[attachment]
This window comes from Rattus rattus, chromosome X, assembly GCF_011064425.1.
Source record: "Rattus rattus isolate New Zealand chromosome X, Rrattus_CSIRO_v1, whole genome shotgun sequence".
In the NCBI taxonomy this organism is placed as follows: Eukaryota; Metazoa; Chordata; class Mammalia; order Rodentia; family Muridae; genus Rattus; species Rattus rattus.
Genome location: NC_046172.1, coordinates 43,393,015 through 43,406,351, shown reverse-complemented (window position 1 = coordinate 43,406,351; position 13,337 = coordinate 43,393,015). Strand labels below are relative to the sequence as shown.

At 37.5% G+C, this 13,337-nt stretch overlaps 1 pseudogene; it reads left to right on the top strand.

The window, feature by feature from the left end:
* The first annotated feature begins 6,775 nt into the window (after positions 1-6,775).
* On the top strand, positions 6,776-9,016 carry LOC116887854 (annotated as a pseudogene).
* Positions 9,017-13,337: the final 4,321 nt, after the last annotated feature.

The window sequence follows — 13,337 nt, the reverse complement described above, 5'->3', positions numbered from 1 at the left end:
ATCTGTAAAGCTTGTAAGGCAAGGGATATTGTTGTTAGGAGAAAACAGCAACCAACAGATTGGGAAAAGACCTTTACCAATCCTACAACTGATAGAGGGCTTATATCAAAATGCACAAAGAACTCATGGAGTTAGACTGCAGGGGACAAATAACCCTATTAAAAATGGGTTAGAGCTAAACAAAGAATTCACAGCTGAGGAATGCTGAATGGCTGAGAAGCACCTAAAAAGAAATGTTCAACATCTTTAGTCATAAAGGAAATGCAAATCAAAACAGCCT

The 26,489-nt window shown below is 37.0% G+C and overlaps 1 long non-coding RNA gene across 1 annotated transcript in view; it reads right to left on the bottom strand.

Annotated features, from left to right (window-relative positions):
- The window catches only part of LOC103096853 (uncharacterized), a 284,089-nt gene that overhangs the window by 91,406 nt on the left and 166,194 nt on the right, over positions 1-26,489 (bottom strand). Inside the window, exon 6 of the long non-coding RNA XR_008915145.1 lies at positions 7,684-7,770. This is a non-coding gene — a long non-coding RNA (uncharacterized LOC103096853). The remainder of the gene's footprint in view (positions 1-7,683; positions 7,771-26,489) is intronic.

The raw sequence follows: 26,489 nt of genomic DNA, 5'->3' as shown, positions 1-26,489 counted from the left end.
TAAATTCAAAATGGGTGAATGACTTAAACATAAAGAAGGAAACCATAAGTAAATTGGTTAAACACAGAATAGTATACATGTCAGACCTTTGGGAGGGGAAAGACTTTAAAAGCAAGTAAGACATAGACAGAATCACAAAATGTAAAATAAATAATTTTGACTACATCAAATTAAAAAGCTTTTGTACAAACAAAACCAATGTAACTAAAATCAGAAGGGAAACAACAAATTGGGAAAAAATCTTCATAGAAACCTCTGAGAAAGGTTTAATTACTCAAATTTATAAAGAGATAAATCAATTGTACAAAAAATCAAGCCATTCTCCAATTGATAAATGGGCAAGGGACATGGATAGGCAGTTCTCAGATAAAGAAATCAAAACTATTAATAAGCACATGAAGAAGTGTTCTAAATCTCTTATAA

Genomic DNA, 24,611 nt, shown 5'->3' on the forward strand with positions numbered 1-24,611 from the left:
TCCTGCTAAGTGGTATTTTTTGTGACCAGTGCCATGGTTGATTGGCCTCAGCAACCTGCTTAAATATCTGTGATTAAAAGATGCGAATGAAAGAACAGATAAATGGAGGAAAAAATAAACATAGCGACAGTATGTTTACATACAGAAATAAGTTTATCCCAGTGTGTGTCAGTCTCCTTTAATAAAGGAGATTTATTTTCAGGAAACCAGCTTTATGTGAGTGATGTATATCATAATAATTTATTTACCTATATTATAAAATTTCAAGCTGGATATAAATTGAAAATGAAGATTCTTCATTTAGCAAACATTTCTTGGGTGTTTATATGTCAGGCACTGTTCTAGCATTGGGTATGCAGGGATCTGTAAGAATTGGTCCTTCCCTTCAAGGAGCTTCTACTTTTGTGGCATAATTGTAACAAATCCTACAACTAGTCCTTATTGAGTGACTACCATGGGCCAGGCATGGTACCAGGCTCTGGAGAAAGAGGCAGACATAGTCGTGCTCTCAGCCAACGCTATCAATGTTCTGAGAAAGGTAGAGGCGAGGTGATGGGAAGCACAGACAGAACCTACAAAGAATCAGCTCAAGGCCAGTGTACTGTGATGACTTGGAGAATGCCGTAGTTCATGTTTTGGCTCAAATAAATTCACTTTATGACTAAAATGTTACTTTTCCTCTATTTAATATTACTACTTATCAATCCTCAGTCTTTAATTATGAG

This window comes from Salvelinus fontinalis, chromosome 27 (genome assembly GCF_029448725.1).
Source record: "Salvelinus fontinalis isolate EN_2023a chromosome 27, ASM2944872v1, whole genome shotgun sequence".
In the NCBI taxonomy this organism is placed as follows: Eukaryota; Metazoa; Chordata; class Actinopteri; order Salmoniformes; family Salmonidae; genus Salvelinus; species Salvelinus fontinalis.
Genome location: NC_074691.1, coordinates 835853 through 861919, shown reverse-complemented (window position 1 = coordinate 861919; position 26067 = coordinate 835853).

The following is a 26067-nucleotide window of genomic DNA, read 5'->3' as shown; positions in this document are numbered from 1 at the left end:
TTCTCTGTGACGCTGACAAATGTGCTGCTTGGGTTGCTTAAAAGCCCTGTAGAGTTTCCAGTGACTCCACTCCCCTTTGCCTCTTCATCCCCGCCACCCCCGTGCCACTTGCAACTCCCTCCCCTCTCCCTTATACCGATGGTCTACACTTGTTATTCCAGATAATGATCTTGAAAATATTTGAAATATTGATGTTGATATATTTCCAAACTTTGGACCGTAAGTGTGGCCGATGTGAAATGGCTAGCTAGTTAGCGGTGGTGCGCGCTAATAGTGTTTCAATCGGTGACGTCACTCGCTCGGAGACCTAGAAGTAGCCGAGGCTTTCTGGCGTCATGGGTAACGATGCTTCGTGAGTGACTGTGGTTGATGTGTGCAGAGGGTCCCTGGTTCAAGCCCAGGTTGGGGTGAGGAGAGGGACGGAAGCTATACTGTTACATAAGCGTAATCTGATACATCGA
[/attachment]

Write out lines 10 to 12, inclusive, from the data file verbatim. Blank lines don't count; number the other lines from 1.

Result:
The window sequence follows — 13,337 nt, the reverse complement described above, 5'->3', positions numbered from 1 at the left end:
ATCTGTAAAGCTTGTAAGGCAAGGGATATTGTTGTTAGGAGAAAACAGCAACCAACAGATTGGGAAAAGACCTTTACCAATCCTACAACTGATAGAGGGCTTATATCAAAATGCACAAAGAACTCATGGAGTTAGACTGCAGGGGACAAATAACCCTATTAAAAATGGGTTAGAGCTAAACAAAGAATTCACAGCTGAGGAATGCTGAATGGCTGAGAAGCACCTAAAAAGAAATGTTCAACATCTTTAGTCATAAAGGAAATGCAAATCAAAACAGCCT

The 26,489-nt window shown below is 37.0% G+C and overlaps 1 long non-coding RNA gene across 1 annotated transcript in view; it reads right to left on the bottom strand.